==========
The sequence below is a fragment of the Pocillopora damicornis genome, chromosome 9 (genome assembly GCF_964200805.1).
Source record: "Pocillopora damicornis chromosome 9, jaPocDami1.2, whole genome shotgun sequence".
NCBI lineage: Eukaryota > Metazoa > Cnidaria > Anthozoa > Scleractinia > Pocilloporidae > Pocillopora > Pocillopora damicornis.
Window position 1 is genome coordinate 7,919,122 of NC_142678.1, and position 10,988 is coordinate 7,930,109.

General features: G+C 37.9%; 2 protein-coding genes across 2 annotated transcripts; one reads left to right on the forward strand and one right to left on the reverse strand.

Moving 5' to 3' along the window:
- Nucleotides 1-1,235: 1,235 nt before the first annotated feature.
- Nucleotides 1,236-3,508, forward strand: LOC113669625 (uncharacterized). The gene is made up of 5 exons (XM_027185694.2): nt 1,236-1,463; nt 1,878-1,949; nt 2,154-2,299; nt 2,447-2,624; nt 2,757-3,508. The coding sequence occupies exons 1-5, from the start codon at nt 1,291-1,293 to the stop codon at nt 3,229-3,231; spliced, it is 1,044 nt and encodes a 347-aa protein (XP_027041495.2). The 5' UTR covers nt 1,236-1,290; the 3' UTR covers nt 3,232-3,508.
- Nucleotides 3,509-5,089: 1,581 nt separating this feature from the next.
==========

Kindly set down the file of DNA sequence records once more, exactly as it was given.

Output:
The sequence below is a fragment of the Pocillopora damicornis genome, chromosome 9 (genome assembly GCF_964200805.1).
Source record: "Pocillopora damicornis chromosome 9, jaPocDami1.2, whole genome shotgun sequence".
NCBI lineage: Eukaryota > Metazoa > Cnidaria > Anthozoa > Scleractinia > Pocilloporidae > Pocillopora > Pocillopora damicornis.
Window position 1 is genome coordinate 7,919,122 of NC_142678.1, and position 10,988 is coordinate 7,930,109.

General features: G+C 37.9%; 2 protein-coding genes across 2 annotated transcripts; one reads left to right on the forward strand and one right to left on the reverse strand.

Moving 5' to 3' along the window:
- Nucleotides 1-1,235: 1,235 nt before the first annotated feature.
- Nucleotides 1,236-3,508, forward strand: LOC113669625 (uncharacterized). The gene is made up of 5 exons (XM_027185694.2): nt 1,236-1,463; nt 1,878-1,949; nt 2,154-2,299; nt 2,447-2,624; nt 2,757-3,508. The coding sequence occupies exons 1-5, from the start codon at nt 1,291-1,293 to the stop codon at nt 3,229-3,231; spliced, it is 1,044 nt and encodes a 347-aa protein (XP_027041495.2). The 5' UTR covers nt 1,236-1,290; the 3' UTR covers nt 3,232-3,508.
- Nucleotides 3,509-5,089: 1,581 nt separating this feature from the next.